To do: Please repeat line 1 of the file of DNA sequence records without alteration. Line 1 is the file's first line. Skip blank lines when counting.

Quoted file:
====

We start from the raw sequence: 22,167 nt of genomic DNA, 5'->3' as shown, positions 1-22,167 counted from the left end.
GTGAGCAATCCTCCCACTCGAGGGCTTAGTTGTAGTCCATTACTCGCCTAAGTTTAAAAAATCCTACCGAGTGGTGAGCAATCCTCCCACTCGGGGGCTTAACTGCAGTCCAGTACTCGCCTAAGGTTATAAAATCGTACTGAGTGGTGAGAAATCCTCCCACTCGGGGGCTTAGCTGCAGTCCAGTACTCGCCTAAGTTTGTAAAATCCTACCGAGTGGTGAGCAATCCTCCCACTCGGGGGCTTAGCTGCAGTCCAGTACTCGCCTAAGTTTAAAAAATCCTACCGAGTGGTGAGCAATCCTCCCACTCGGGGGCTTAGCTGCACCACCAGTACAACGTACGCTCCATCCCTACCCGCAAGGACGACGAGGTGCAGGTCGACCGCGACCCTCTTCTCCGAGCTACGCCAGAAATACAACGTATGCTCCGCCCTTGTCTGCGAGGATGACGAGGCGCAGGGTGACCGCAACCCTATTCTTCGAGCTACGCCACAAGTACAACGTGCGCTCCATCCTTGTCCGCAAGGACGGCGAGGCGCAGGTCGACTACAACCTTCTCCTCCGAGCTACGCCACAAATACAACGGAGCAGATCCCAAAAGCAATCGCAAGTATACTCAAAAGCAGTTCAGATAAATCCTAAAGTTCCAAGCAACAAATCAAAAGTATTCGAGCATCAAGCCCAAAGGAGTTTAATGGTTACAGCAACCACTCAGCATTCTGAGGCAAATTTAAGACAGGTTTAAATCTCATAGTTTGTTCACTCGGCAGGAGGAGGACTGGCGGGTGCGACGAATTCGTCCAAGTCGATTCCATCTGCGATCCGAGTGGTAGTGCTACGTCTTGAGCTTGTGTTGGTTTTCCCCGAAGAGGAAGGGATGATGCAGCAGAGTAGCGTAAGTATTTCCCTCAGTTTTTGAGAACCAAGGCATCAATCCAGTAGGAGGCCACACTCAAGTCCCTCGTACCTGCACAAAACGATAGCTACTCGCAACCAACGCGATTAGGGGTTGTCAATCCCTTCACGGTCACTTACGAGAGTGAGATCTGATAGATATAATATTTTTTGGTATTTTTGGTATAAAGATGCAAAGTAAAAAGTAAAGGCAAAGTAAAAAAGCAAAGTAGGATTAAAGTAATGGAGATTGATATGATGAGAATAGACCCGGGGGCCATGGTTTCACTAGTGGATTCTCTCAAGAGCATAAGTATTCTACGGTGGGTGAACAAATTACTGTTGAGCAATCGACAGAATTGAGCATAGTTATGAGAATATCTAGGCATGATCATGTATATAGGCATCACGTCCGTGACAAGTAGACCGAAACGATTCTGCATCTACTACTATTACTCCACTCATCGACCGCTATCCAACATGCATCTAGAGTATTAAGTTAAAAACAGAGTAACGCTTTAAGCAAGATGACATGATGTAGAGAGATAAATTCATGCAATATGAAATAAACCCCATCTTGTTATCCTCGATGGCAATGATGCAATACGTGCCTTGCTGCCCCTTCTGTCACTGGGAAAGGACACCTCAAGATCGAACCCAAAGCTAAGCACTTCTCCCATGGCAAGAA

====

We start from the raw sequence: 22,167 nt of genomic DNA, 5'->3' as shown, positions 1-22,167 counted from the left end.